Today’s dot-com “victims” can’t imagine the conditions of that time. At the height of the Depression, one-third of all workers were unemployed. Few women were in the work force, so they didn’t count in the statistics.
Those who were working faced constant pay cuts. Prices were falling but not as fast as wages. Birth rates fell, people wandered the country aimlessly, and hunger was a living reality for most people.
So I smile when I hear people moaning about today’s business conditions and cutbacks, along with its 4.5 percent unemployment rate. You called me a scold during the Internet boom of the 1990s. Now I’m going to tell you how to get through this.
First, keep on working. Figure out what you would do for nothing and, since that may be what you make for a time, get to work on it.
I started working as a columnist in 1997 when I was laid off from a journalism job. I wrote my newsletter, A-Clue.Com, for nothing. I still do.
If it’s good (and many editors think so, which is why I have gotten many writing assignments these last four years), it’s because I care about it, a lot. In times like this, that work just gets better and better.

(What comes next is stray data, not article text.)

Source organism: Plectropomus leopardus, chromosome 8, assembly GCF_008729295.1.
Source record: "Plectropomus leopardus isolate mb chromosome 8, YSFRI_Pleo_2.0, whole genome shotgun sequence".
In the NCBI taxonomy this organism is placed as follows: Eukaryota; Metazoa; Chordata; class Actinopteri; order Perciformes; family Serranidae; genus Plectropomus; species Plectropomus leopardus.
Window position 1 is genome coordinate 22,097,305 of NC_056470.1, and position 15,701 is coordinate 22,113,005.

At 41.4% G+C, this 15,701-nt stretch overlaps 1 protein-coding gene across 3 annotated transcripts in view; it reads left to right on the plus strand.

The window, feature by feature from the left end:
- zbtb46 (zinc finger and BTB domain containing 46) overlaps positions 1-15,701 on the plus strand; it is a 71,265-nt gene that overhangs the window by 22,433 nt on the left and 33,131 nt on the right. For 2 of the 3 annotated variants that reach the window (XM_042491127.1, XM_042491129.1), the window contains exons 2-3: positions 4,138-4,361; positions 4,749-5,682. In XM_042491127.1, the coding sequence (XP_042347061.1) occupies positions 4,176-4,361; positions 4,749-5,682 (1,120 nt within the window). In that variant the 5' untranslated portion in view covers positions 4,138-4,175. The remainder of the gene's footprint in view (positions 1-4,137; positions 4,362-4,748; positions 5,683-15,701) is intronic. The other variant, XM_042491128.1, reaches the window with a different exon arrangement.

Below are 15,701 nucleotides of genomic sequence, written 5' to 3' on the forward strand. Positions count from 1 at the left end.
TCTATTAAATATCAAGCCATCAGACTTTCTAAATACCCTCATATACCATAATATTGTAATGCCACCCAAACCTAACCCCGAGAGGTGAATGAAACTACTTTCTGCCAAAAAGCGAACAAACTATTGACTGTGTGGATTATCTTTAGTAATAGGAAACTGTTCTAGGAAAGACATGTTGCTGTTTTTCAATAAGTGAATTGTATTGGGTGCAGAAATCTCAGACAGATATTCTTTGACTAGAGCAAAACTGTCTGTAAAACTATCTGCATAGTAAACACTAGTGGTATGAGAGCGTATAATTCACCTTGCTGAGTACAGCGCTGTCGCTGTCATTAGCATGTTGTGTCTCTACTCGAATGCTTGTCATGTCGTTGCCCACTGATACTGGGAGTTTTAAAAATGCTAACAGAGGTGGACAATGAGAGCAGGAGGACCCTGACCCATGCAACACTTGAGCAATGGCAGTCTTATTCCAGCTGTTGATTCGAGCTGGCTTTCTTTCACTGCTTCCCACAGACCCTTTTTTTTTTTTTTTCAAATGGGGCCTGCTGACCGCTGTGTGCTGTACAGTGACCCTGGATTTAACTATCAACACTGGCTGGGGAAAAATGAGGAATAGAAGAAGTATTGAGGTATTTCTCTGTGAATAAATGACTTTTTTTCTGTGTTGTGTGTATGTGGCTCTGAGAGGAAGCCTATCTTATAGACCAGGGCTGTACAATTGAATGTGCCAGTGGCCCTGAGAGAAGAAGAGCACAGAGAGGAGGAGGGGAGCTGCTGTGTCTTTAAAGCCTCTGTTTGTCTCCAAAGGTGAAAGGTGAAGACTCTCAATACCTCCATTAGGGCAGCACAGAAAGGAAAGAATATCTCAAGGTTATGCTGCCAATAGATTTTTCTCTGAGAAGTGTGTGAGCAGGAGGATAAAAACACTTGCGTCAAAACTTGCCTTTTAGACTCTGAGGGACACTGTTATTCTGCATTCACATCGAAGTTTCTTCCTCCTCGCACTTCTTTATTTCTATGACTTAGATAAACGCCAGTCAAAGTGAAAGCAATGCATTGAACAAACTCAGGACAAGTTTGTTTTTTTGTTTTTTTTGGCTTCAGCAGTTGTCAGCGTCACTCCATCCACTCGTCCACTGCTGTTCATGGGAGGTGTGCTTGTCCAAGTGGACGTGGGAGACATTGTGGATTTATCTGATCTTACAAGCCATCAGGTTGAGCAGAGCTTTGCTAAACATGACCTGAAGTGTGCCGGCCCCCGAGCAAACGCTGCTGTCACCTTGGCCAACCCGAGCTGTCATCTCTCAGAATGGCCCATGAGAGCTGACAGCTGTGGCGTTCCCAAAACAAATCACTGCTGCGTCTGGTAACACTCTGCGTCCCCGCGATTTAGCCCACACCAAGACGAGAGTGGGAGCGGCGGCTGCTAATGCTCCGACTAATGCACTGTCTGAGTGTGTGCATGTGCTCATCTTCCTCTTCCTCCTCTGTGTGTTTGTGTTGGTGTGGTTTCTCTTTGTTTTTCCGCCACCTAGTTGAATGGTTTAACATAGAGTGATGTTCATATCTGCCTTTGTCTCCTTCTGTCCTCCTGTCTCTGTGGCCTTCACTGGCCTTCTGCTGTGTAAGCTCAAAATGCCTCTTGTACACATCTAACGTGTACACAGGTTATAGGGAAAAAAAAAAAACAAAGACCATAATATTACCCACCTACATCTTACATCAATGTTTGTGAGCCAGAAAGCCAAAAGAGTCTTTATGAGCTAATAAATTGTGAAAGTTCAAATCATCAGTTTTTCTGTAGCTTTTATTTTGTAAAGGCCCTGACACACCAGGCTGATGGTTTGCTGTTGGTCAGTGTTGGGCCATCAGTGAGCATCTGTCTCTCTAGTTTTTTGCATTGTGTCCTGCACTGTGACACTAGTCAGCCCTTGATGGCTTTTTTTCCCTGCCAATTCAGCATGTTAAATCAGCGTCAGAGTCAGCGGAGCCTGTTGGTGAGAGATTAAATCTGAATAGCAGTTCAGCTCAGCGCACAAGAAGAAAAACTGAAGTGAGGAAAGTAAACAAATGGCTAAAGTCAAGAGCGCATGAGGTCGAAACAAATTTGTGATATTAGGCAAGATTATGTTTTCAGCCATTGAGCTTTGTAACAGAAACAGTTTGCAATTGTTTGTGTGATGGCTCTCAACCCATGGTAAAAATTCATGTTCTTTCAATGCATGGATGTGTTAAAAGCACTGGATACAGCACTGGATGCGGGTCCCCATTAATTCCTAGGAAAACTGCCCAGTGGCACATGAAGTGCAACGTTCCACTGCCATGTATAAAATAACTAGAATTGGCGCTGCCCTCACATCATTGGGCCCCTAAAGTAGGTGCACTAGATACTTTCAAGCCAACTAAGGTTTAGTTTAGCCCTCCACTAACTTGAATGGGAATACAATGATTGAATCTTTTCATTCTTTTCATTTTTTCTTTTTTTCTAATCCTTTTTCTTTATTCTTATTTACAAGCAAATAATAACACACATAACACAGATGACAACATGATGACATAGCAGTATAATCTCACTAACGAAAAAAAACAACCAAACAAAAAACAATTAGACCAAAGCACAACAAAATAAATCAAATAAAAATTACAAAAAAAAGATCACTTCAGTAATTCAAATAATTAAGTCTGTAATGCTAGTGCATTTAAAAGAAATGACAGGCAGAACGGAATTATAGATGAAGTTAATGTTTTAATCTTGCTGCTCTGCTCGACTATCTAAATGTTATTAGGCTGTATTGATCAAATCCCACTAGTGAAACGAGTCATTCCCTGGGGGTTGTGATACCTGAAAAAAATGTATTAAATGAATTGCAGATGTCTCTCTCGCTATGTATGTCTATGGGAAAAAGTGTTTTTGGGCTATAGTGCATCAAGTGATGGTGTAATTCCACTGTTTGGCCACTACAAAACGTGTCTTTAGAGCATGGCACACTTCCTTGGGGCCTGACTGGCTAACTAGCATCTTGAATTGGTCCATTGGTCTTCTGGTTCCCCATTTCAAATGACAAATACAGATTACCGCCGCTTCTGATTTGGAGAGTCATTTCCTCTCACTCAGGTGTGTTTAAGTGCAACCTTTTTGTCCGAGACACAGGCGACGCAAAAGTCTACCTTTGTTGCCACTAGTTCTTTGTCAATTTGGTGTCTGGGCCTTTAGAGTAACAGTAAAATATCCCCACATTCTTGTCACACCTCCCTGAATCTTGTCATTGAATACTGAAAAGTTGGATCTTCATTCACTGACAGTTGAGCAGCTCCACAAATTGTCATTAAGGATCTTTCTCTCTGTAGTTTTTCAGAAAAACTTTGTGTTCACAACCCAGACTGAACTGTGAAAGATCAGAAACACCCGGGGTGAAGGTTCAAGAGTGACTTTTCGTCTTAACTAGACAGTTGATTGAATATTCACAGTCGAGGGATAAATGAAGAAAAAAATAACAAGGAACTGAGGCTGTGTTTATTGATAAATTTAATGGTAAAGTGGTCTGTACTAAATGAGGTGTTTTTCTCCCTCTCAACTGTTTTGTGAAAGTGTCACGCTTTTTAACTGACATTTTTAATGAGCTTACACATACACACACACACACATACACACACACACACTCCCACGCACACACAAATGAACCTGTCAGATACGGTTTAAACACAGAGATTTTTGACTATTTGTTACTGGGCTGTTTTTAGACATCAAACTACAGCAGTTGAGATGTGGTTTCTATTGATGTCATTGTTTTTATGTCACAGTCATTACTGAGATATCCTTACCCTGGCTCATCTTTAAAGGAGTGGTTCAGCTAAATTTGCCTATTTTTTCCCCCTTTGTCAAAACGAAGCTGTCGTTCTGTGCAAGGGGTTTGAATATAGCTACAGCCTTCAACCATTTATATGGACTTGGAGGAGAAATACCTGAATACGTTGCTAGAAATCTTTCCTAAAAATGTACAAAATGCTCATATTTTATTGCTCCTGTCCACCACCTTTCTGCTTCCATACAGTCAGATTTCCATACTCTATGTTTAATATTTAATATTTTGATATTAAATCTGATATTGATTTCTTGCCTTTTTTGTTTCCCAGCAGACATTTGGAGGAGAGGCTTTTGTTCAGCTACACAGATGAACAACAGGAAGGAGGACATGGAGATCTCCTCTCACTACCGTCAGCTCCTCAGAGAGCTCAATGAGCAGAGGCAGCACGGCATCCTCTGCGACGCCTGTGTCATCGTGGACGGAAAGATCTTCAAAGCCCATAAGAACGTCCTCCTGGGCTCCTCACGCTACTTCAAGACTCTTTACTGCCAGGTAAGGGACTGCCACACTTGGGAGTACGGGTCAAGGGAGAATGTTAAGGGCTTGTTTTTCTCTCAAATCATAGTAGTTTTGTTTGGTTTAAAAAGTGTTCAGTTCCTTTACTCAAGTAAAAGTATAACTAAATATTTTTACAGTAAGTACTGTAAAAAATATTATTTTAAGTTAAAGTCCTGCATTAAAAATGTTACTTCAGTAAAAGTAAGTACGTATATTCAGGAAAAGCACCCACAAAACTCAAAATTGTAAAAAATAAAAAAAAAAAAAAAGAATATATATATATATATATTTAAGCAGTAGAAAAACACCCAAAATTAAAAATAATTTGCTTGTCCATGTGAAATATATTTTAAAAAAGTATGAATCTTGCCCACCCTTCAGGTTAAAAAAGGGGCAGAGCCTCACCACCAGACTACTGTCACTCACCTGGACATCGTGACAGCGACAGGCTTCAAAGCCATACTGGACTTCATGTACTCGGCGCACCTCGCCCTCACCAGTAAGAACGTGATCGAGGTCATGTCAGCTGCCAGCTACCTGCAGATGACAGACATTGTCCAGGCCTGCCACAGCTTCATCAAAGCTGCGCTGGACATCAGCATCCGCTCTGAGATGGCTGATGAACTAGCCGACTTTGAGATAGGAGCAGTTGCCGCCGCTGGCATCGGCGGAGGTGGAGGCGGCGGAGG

So if you program, then program. If you design, then design. If you write, then write. If you sell, call me. Put your best stuff on your personal Web site. Let your work be your risumi.
Second, let everything else go. When there’s no money coming in, you find out what’s most important to you. You may be surprised at the answer.
If you’re a 24-year-old former “dot-com” millionaire whose stock options blew to ashes and who lost the great job with the free sodas, please do us all a favor and grow up. Stop whining.
This too shall pass. The Internet isn’t going to go away. Higher energy prices and brownouts may hurt California, but your server farm can be in Texas or Alabama. There’s great opportunity in putting low-power “laptop” technology to work in servers, too.
Higher energy prices also mean it will cost more to turn trees into paper, to haul ink, and to run printing presses. The economic advantages of Internet publishing are going to come home to the market, and quickly.
You’ve seen Murphy’s Law in action during the last few months, but remember that Moore’s Law hasn’t been repealed, either. Even if last year’s stuff is worthless, faster chips, computers, and routers guarantee new stuff will be built this year. And it will have to be sold.
Finally, remember the heart of the Jimmy Stewart movie “Harvey.” His Elwood P. Dowd is asked the reason for his strange behavior, which features in-depth discussions with a (presumably) imaginary six-foot-tall rabbit, the title character.
“In this world,” he says, “you can either be oh so clever or oh so pleasant. I’ve tried clever. I prefer pleasant.” That’s a sound philosophy for both good times and bad.
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